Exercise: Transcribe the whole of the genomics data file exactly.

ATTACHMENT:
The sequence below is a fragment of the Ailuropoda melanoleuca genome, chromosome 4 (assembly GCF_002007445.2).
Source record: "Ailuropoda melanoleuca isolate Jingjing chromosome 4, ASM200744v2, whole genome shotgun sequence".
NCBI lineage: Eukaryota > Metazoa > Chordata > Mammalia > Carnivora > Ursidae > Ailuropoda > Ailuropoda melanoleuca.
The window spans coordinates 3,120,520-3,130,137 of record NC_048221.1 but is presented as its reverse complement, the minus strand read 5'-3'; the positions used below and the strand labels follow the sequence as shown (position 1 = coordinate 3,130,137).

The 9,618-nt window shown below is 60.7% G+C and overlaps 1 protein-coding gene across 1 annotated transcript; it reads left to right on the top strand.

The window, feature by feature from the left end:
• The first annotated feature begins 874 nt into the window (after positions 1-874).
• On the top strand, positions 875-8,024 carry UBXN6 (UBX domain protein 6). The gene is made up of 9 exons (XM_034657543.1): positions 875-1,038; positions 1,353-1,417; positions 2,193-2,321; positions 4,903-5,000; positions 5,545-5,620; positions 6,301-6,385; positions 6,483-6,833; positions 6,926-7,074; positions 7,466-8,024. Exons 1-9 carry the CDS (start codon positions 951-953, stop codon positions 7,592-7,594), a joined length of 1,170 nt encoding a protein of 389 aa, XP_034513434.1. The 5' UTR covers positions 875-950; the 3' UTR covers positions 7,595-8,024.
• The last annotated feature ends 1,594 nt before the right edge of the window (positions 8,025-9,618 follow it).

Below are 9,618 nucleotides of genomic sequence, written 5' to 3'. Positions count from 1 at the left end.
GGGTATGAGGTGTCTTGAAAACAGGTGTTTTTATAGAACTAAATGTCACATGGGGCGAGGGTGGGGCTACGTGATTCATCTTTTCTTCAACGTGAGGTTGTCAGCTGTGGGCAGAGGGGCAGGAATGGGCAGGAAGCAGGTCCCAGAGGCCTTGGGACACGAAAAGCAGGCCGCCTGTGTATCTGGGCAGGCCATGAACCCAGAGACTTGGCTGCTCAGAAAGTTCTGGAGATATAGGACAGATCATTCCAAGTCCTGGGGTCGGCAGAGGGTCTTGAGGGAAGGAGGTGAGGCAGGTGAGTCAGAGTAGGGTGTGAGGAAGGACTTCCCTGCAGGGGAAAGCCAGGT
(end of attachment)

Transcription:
The sequence below is a fragment of the Ailuropoda melanoleuca genome, chromosome 4 (assembly GCF_002007445.2).
Source record: "Ailuropoda melanoleuca isolate Jingjing chromosome 4, ASM200744v2, whole genome shotgun sequence".
NCBI lineage: Eukaryota > Metazoa > Chordata > Mammalia > Carnivora > Ursidae > Ailuropoda > Ailuropoda melanoleuca.
The window spans coordinates 3,120,520-3,130,137 of record NC_048221.1 but is presented as its reverse complement, the minus strand read 5'-3'; the positions used below and the strand labels follow the sequence as shown (position 1 = coordinate 3,130,137).

The 9,618-nt window shown below is 60.7% G+C and overlaps 1 protein-coding gene across 1 annotated transcript; it reads left to right on the top strand.

The window, feature by feature from the left end:
• The first annotated feature begins 874 nt into the window (after positions 1-874).
• On the top strand, positions 875-8,024 carry UBXN6 (UBX domain protein 6). The gene is made up of 9 exons (XM_034657543.1): positions 875-1,038; positions 1,353-1,417; positions 2,193-2,321; positions 4,903-5,000; positions 5,545-5,620; positions 6,301-6,385; positions 6,483-6,833; positions 6,926-7,074; positions 7,466-8,024. Exons 1-9 carry the CDS (start codon positions 951-953, stop codon positions 7,592-7,594), a joined length of 1,170 nt encoding a protein of 389 aa, XP_034513434.1. The 5' UTR covers positions 875-950; the 3' UTR covers positions 7,595-8,024.
• The last annotated feature ends 1,594 nt before the right edge of the window (positions 8,025-9,618 follow it).

Below are 9,618 nucleotides of genomic sequence, written 5' to 3'. Positions count from 1 at the left end.
GGGTATGAGGTGTCTTGAAAACAGGTGTTTTTATAGAACTAAATGTCACATGGGGCGAGGGTGGGGCTACGTGATTCATCTTTTCTTCAACGTGAGGTTGTCAGCTGTGGGCAGAGGGGCAGGAATGGGCAGGAAGCAGGTCCCAGAGGCCTTGGGACACGAAAAGCAGGCCGCCTGTGTATCTGGGCAGGCCATGAACCCAGAGACTTGGCTGCTCAGAAAGTTCTGGAGATATAGGACAGATCATTCCAAGTCCTGGGGTCGGCAGAGGGTCTTGAGGGAAGGAGGTGAGGCAGGTGAGTCAGAGTAGGGTGTGAGGAAGGACTTCCCTGCAGGGGAAAGCCAGGT